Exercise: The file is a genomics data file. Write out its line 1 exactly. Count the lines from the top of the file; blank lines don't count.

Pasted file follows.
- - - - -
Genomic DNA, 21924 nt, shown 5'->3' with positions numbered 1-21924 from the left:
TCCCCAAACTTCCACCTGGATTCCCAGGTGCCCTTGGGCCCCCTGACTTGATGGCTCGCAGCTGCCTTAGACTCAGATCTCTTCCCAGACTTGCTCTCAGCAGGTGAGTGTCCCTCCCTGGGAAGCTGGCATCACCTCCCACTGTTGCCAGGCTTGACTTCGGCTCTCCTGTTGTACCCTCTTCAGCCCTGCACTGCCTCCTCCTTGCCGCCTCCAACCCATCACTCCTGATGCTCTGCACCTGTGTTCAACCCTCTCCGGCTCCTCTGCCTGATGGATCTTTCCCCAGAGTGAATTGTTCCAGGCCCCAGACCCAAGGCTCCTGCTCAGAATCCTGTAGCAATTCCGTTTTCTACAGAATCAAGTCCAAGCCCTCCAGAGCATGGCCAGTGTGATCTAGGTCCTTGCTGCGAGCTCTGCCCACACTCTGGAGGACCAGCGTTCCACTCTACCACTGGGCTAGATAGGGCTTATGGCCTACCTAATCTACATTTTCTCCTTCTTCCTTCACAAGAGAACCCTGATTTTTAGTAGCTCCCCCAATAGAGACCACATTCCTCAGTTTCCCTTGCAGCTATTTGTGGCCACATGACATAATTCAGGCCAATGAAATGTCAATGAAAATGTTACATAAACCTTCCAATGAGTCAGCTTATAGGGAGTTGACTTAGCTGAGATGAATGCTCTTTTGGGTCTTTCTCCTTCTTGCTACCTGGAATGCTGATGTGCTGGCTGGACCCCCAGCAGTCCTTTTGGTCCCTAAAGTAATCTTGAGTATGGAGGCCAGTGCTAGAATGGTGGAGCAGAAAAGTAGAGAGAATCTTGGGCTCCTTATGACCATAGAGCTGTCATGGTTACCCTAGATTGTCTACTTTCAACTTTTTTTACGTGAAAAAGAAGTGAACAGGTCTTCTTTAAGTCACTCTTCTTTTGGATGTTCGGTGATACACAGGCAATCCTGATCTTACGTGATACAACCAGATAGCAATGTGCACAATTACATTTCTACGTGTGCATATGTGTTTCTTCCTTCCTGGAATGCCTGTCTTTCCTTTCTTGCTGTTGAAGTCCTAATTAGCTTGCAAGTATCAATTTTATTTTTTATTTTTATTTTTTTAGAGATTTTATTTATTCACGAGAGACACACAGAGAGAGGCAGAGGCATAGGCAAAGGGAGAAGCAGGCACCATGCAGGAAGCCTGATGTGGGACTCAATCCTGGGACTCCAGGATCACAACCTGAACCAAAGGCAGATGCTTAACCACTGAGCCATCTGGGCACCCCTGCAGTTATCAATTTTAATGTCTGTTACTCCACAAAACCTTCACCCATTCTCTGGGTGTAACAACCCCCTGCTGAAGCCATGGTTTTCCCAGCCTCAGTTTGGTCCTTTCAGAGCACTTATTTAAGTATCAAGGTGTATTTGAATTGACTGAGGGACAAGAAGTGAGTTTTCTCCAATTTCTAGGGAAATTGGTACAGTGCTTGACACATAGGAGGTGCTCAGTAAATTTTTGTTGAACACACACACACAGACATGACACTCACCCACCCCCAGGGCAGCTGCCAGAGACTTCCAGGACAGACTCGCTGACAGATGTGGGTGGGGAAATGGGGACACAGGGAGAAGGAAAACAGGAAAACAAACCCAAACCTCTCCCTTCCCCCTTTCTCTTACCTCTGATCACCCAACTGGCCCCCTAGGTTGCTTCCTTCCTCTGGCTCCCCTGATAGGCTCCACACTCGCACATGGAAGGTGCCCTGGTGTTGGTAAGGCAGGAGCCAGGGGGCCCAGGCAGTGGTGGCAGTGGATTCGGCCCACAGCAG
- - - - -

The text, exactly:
Genomic DNA, 21924 nt, shown 5'->3' with positions numbered 1-21924 from the left: